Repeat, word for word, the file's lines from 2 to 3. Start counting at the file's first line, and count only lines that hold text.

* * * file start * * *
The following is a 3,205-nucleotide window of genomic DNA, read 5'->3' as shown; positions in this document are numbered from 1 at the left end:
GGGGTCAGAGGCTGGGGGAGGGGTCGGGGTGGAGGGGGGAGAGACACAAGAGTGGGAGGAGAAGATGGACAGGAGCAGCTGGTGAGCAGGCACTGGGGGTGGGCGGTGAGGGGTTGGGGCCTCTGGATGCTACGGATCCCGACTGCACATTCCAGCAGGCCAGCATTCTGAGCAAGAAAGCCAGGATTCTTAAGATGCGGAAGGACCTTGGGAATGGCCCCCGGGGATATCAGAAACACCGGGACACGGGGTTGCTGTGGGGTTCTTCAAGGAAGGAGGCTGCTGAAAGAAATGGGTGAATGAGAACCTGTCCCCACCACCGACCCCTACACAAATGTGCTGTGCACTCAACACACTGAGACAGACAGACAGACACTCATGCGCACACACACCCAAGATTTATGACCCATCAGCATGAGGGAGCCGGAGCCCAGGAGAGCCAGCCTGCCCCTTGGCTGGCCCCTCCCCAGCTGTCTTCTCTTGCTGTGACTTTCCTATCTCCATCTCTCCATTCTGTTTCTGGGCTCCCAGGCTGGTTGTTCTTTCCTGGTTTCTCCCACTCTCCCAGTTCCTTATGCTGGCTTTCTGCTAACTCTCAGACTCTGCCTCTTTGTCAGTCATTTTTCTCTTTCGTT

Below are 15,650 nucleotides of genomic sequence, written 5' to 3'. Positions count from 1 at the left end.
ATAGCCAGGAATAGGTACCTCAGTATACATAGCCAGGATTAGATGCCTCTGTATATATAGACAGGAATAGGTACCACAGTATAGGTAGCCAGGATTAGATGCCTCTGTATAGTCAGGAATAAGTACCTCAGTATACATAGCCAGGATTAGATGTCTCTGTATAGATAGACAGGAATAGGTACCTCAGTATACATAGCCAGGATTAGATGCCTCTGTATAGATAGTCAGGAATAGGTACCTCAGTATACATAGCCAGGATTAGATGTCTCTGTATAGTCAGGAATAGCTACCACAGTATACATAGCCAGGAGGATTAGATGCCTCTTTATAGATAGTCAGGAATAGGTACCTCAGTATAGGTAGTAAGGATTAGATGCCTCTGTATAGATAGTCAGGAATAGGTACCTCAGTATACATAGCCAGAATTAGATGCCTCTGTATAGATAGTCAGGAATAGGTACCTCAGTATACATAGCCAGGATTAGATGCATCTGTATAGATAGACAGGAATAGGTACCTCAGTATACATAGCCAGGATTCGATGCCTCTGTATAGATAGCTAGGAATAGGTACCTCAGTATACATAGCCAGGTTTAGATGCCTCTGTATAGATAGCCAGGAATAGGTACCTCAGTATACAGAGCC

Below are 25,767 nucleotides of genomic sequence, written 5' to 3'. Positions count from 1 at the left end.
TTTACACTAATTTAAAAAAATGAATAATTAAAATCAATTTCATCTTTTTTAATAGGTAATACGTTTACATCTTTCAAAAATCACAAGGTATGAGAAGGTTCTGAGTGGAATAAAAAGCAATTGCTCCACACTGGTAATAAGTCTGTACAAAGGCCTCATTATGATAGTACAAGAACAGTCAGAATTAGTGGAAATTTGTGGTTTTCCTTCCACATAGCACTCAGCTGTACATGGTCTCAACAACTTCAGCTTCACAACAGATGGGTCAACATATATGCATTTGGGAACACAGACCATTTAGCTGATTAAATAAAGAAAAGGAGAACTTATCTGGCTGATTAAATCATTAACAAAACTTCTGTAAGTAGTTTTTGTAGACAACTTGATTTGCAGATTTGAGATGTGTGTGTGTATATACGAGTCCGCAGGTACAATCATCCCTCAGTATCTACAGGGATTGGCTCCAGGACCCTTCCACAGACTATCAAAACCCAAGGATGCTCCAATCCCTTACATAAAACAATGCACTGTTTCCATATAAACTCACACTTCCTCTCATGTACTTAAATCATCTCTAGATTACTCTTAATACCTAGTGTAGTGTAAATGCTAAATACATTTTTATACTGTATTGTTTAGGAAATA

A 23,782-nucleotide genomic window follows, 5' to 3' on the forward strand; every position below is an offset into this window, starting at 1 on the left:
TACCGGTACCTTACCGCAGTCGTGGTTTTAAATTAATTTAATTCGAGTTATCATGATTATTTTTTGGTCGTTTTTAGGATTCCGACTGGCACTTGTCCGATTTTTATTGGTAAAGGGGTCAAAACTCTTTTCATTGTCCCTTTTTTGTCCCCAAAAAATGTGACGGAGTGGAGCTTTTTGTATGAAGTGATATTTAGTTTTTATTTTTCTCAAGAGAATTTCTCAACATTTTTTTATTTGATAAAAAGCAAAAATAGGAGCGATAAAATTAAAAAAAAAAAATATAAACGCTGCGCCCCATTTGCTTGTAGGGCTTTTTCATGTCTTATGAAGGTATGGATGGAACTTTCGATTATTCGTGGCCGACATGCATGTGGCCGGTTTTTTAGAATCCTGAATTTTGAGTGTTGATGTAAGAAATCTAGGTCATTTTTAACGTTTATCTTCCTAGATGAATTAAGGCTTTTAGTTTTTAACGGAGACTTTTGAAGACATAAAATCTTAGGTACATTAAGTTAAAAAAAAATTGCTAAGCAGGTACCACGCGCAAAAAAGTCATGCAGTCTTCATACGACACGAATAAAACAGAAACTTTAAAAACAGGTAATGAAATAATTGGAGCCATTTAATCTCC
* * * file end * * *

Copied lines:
GGGGTCAGAGGCTGGGGGAGGGGTCGGGGTGGAGGGGGGAGAGACACAAGAGTGGGAGGAGAAGATGGACAGGAGCAGCTGGTGAGCAGGCACTGGGGGTGGGCGGTGAGGGGTTGGGGCCTCTGGATGCTACGGATCCCGACTGCACATTCCAGCAGGCCAGCATTCTGAGCAAGAAAGCCAGGATTCTTAAGATGCGGAAGGACCTTGGGAATGGCCCCCGGGGATATCAGAAACACCGGGACACGGGGTTGCTGTGGGGTTCTTCAAGGAAGGAGGCTGCTGAAAGAAATGGGTGAATGAGAACCTGTCCCCACCACCGACCCCTACACAAATGTGCTGTGCACTCAACACACTGAGACAGACAGACAGACACTCATGCGCACACACACCCAAGATTTATGACCCATCAGCATGAGGGAGCCGGAGCCCAGGAGAGCCAGCCTGCCCCTTGGCTGGCCCCTCCCCAGCTGTCTTCTCTTGCTGTGACTTTCCTATCTCCATCTCTCCATTCTGTTTCTGGGCTCCCAGGCTGGTTGTTCTTTCCTGGTTTCTCCCACTCTCCCAGTTCCTTATGCTGGCTTTCTGCTAACTCTCAGACTCTGCCTCTTTGTCAGTCATTTTTCTCTTTCGTT

Below are 15,650 nucleotides of genomic sequence, written 5' to 3'. Positions count from 1 at the left end.